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My husband was recently diagnosed positive for one copy of the R117H mutation (R117H heterozygote, homozygous for 7T). He was negative for the 5T variant. We plan to have genetic counseling. What exactly does this mean for him and for us if we have children?
Dear questioner,

Cystic fibrosis (CF) is caused by mutations in the CFTR-gene. Each individual has two CFTR genes: one inherited from the father, the other from the mother. Only when a disease causing mutation is present on both CFTR genes, you have CF.

In your husband, one CF-mutation, namely R117H-7T has been detected, we will come to the meaning of it later. If you are planning to have children, the probability of passing this mutation from your husband to the child is ½. In case you yourself have not been tested for CFTR-mutations, your risk of carrying also 1 CFTR-mutation is about 1/25. As you also have the chance of ½ to give this potential mutation to your child, the probability that the child inherits both CFTR-mutations from you is then 1/25 x ½ x ½ = 1/100. In case you are tested for CFTR-mutations and you are tested negative for the most common mutations, this risk decreases down to 1/400 – 1/1200 depending on the test sensitivity [1].

If your child inherits only one mutation from the father it means the child will be a healthy carrier of one CF-mutation, as your husband is and will not suffer from CF.

In the very rare case that you pass on an undetected “classical” CF mutation to your child, the R117H-7T mutation determines the severity of the illness, as it is not a “classical” CF-mutation leading to some residual functional protein.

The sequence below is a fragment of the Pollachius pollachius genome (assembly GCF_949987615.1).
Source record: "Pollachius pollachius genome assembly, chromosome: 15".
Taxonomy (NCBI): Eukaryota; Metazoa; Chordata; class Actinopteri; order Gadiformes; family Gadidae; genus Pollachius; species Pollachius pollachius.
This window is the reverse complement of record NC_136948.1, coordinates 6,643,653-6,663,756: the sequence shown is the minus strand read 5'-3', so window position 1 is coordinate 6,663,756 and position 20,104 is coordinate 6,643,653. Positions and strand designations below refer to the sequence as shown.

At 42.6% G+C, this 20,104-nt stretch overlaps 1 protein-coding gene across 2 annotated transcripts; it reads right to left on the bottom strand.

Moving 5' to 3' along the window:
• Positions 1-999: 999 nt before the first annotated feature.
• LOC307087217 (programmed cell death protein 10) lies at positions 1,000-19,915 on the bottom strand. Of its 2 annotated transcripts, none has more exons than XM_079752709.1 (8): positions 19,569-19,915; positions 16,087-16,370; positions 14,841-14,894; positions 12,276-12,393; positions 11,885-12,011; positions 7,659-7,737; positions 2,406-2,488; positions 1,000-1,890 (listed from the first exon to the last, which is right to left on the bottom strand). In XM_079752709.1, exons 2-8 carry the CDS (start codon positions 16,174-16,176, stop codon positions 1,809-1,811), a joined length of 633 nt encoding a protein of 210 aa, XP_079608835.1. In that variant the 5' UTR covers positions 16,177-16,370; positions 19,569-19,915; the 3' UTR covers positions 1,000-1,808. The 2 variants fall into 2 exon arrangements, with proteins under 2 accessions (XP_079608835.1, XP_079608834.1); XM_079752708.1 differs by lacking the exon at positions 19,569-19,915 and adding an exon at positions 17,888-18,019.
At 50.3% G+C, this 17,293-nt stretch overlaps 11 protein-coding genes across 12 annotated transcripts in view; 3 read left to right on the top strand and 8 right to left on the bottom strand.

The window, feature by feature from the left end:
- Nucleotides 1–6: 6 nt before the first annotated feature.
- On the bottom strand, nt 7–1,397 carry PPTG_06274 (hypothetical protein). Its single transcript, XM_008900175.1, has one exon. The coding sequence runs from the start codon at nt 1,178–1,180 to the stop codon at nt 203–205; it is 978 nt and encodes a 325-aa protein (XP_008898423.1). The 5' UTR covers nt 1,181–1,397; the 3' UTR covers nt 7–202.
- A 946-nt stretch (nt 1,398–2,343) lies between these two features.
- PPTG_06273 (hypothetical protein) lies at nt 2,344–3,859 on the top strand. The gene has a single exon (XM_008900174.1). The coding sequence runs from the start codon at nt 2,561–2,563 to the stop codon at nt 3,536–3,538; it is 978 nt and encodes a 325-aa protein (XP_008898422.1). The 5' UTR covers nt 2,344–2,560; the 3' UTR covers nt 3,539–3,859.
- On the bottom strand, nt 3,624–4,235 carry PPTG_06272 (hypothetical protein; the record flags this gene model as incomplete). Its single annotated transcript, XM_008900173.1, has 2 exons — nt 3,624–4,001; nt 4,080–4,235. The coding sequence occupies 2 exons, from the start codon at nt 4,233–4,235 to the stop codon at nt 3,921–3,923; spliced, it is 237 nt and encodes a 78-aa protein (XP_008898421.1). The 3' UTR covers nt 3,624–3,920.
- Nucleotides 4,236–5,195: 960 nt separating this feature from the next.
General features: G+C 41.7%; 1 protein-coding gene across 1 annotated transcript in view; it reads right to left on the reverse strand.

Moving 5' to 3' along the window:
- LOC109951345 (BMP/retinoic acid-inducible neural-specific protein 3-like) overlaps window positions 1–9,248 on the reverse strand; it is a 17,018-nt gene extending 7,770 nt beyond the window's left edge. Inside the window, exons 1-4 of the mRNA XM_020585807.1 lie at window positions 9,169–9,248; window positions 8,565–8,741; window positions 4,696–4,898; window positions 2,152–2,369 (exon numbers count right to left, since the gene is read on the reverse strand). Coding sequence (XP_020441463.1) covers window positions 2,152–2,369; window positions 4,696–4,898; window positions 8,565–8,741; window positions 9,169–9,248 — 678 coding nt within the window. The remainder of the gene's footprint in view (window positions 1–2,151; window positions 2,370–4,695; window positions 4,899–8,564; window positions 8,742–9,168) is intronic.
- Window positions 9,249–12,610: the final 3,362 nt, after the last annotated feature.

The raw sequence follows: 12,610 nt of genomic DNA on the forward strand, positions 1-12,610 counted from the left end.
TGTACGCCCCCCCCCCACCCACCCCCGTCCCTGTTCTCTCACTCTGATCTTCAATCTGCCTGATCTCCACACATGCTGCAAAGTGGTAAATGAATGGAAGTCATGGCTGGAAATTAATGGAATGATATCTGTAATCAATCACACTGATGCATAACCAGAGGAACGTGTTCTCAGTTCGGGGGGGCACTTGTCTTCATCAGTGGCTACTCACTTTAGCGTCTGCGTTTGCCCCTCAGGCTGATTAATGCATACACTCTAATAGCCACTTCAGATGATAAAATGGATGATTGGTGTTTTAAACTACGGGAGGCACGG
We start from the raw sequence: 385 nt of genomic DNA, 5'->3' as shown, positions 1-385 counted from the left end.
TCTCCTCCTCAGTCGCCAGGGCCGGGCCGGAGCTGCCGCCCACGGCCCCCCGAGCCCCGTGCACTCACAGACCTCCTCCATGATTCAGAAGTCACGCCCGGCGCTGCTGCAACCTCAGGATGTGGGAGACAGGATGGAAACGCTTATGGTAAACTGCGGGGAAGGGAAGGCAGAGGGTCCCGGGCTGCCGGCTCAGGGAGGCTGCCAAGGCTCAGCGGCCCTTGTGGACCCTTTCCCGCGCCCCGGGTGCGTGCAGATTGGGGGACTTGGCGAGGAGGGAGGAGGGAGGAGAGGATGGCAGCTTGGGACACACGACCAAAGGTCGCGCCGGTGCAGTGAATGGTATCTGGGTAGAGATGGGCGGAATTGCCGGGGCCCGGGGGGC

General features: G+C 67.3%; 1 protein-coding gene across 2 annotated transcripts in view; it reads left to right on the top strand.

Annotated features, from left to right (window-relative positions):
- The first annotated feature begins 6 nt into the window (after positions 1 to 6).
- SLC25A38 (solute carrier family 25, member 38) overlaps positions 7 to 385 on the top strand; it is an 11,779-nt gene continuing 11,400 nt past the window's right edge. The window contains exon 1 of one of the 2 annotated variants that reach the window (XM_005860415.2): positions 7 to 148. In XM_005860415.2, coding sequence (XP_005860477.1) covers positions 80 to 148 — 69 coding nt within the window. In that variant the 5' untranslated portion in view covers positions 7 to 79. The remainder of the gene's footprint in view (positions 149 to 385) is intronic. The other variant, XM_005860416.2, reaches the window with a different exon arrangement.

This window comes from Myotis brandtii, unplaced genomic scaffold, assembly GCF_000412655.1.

The R117H mutation is considered as a ‘mild' mutation. Typical for mild mutations is indeed that patients have normal digestion, only mild lung or sinus problems, but possibly problems with male fertility due to absence of the vas deferens. Later it became clear that the R117H mutation also occurs in people without symptoms and in men with only an absence of the vas deferens. This variability is in part explained by the presence of a T5, T7 or T9 variant in combination with R117H: the longer the T tract, the less likely it is that symptoms occur. Therefore, R117H-7T may result in a mild form of CF, obstructive azoospermia or no disease at all [2].

In summary, if you are tested negative for CFTR-mutations, the risk is very small that the child inherits 2 CFTR-mutations and even if this should happen, in most cases there will be either no disease at all, male infertility problems or in very rare cases a mild form of CF.

We would advise you to get genetic counseling where you will get detailed information on this topic.

Best regards,
Prof Stuart Elborn
Dr. Daniela D´Alquen

1 Castellani et al. in the Journal of Cystic Fibrosis 2010, 9:165-178: “Benchmarks for Cystic Fibrosis carrier screening: A European consensus document.”

2 Castellani et al in the Journal of Cystic Fibrosis 7 (2008) 179-196: "Consensus on the use and interpretation of cystic fibrosis mutation analysis in clinical practice"
The answer is edited by: Prof Stuart Elborn